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Utilizing Satellite Observations to Expand EPA's Air Monitoring Network: A New Partnership Between Nasa and EPA

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Abstract:Over the next decade, data requirements to inform air quality management decisions and policies will need to be expanded to large spatial domains to accommodate decisions which more frequently cross geo-political boundaries; from urban (local) and regional scales to regional, super-regional and international scales. Decisions and policies that involve these larger spatial scales will require data that can provide synoptic views of critical environmental variables. To a large degree, atmospheric chemistry models have filled this infrequent need in the past, but "', models are resource intensive and coming to a consensus use of such models can be difficult.However, as the world moves toward a global economy, and the scientific fact that air pollution has no boundaries, the need for more frequent assessments' to combat global air pollution will increase. The fact will remain that large ground level monitoring networks are impractical to implement on a global basis and present numerous issues.

Over the past several years we have seen the emergence of trace gas and aerosol space-based measurements that can help provide these larger scale views for Air Quality assessments. Current instruments aboard US and European satellites can provide measurements of trace gases and aerosols relating directly to most of EPA's criteria pollutants (e.g., 03, NO2, SO2, CO, and particulate matter [aerosols]). This poster will present an overview of tropospheric trace gas column products from instruments such TOMS (Total Ozone Monitoring Spectrometer) and GOME (Global Ozone Monitoring Experiment), and aerosols from MODIS (Moderate-Resolution Imaging Spectroradiometer) and MISR (Multi-angle Imaging SpectroRadiometer). We will provide examples showing the utility of the data in conjunction with EP A 's ground monitoring networks; discuss the enormous potential for the use of data from these instruments and future satellite instruments such ~ OM! (Ozone Monitoring Instrument) and CALIPSO (Cloud-Aerosol Lidar and Infrared Pathfinder Satellite) within EPA's air program; and identify how a new and emerging partnership between EP A and NASA can fulfill these needs.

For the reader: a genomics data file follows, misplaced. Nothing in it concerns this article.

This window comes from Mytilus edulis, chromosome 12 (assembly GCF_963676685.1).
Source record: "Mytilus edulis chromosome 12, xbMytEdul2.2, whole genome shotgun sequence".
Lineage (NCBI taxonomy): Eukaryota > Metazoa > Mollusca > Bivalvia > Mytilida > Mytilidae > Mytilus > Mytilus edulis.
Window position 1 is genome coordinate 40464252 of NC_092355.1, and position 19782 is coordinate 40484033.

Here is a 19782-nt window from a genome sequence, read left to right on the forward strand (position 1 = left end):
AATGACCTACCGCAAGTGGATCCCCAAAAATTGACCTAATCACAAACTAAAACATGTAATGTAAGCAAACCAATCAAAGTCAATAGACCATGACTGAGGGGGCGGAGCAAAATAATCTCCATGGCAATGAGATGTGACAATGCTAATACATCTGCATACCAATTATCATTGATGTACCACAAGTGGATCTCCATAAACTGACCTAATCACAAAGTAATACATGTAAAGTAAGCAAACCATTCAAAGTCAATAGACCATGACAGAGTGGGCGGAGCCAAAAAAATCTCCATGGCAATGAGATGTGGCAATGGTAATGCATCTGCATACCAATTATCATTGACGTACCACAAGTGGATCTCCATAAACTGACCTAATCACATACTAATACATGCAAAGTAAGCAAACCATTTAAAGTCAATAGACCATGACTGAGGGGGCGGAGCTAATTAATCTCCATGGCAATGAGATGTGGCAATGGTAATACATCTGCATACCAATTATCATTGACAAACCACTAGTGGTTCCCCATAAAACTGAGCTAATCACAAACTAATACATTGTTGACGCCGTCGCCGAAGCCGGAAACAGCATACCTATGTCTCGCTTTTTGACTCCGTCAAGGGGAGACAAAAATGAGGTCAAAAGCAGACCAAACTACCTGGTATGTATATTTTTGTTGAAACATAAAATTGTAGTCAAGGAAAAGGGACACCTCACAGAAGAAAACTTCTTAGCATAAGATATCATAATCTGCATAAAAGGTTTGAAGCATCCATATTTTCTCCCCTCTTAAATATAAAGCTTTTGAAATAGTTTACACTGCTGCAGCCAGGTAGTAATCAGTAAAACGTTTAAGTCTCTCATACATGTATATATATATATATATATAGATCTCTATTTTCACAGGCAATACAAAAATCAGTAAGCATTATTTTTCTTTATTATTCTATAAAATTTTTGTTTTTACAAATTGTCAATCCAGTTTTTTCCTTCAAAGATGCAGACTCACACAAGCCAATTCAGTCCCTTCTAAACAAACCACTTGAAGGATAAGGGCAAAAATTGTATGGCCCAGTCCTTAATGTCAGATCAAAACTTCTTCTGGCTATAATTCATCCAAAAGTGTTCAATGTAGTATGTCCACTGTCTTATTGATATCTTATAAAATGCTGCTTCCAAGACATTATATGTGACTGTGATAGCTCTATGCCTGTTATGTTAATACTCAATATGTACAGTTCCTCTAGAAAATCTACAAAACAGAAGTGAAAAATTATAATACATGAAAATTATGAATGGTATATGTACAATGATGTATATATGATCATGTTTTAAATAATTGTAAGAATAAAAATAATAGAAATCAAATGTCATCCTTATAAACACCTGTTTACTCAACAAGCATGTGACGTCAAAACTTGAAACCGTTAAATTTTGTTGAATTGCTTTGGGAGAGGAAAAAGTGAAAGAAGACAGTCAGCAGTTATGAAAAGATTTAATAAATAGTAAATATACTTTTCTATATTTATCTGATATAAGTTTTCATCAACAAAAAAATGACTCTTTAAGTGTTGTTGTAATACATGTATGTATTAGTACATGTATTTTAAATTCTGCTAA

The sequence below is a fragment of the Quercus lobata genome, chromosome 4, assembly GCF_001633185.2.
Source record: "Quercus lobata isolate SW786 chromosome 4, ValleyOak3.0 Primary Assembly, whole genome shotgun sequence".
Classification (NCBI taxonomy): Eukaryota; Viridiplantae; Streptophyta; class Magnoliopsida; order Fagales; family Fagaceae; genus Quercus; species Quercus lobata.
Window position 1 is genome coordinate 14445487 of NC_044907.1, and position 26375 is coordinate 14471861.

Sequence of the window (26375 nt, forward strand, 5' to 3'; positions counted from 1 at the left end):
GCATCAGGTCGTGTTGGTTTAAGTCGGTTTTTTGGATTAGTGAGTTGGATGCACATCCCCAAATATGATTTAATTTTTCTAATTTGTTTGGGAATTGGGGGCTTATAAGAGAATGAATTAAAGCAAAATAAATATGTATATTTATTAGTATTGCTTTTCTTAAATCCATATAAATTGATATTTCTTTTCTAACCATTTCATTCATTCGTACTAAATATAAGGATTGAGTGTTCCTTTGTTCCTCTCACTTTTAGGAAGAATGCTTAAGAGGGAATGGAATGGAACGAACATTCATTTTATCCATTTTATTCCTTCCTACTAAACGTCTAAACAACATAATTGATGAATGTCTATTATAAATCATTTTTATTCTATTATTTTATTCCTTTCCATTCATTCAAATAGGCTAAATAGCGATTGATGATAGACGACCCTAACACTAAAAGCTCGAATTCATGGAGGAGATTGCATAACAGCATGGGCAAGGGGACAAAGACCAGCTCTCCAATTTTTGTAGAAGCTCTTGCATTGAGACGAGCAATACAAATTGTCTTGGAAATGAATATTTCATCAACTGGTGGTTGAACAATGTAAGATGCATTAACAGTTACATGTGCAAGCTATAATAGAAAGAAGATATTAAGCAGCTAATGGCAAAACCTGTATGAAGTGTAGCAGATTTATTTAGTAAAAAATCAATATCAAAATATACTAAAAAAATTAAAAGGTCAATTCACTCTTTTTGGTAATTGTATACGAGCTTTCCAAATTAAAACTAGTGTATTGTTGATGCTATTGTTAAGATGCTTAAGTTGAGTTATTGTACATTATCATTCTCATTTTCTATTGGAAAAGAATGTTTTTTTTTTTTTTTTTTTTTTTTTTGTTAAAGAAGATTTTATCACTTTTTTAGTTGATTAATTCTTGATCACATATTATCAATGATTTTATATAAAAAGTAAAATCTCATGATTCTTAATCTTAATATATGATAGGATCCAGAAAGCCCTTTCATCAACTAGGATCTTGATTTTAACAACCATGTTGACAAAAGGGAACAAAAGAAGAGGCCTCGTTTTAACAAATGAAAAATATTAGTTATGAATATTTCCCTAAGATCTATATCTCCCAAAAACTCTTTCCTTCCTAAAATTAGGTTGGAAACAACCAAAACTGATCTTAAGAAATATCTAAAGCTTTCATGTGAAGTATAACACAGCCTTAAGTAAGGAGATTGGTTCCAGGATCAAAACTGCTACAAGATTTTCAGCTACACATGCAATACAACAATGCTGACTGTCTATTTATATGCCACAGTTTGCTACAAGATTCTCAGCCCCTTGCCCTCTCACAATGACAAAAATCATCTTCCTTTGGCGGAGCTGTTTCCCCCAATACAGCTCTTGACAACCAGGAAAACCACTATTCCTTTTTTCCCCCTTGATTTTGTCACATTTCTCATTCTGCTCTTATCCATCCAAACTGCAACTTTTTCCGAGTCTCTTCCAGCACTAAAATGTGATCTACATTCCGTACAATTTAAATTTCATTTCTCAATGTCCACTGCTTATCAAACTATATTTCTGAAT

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Citation:Szykman, J., D. J. Williams, V. Kilaru, J. Fishman, D. Neil, B. Pierce, and C. Kitta. Utilizing Satellite Observations to Expand EPA's Air Monitoring Network: A New Partnership Between Nasa and EPA. Presented at Science Forum 2003, Washington, DC, May 5-7, 2003.
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Contact: Chris Siebert - (702) 798-2234 or siebert.christopher@epa.gov
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Division: Environmental Sciences Division
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Branch: Landscape Ecology Branch
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Product Type: Abstrct/Oral
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Presented: 05/05/2003
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Related Entries:
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Bullet Item Remote Sensing Technologies Applications Research
spacer Relationship Reason:   A Project of the Product
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Last Updated on Monday, October 22, 2007
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